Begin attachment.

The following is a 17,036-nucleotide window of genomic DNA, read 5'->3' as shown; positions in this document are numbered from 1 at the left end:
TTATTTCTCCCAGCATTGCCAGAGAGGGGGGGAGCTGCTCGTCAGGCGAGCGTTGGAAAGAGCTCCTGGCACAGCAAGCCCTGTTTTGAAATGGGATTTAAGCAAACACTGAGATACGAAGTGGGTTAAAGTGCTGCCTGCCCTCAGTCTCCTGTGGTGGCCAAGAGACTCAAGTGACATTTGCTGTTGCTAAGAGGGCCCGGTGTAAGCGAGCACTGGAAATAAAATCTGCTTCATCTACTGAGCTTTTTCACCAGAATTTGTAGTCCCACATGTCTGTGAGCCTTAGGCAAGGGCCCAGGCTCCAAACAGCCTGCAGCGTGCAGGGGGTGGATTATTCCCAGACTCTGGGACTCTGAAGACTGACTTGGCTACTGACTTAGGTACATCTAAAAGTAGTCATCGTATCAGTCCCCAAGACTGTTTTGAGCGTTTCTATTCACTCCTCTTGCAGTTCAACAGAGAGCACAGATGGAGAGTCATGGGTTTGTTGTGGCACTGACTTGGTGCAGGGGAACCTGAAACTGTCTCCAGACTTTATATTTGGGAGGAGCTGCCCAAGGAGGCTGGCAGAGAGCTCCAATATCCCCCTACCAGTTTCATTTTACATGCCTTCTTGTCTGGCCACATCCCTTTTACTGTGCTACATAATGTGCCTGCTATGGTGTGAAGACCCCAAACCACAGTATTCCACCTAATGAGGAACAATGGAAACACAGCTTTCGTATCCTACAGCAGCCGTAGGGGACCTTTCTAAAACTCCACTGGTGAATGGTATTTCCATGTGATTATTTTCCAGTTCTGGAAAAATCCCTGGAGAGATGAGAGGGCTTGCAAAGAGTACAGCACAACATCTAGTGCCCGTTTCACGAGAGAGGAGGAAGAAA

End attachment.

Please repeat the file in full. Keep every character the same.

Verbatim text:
The following is a 17,036-nucleotide window of genomic DNA, read 5'->3' as shown; positions in this document are numbered from 1 at the left end:
TTATTTCTCCCAGCATTGCCAGAGAGGGGGGGAGCTGCTCGTCAGGCGAGCGTTGGAAAGAGCTCCTGGCACAGCAAGCCCTGTTTTGAAATGGGATTTAAGCAAACACTGAGATACGAAGTGGGTTAAAGTGCTGCCTGCCCTCAGTCTCCTGTGGTGGCCAAGAGACTCAAGTGACATTTGCTGTTGCTAAGAGGGCCCGGTGTAAGCGAGCACTGGAAATAAAATCTGCTTCATCTACTGAGCTTTTTCACCAGAATTTGTAGTCCCACATGTCTGTGAGCCTTAGGCAAGGGCCCAGGCTCCAAACAGCCTGCAGCGTGCAGGGGGTGGATTATTCCCAGACTCTGGGACTCTGAAGACTGACTTGGCTACTGACTTAGGTACATCTAAAAGTAGTCATCGTATCAGTCCCCAAGACTGTTTTGAGCGTTTCTATTCACTCCTCTTGCAGTTCAACAGAGAGCACAGATGGAGAGTCATGGGTTTGTTGTGGCACTGACTTGGTGCAGGGGAACCTGAAACTGTCTCCAGACTTTATATTTGGGAGGAGCTGCCCAAGGAGGCTGGCAGAGAGCTCCAATATCCCCCTACCAGTTTCATTTTACATGCCTTCTTGTCTGGCCACATCCCTTTTACTGTGCTACATAATGTGCCTGCTATGGTGTGAAGACCCCAAACCACAGTATTCCACCTAATGAGGAACAATGGAAACACAGCTTTCGTATCCTACAGCAGCCGTAGGGGACCTTTCTAAAACTCCACTGGTGAATGGTATTTCCATGTGATTATTTTCCAGTTCTGGAAAAATCCCTGGAGAGATGAGAGGGCTTGCAAAGAGTACAGCACAACATCTAGTGCCCGTTTCACGAGAGAGGAGGAAGAAA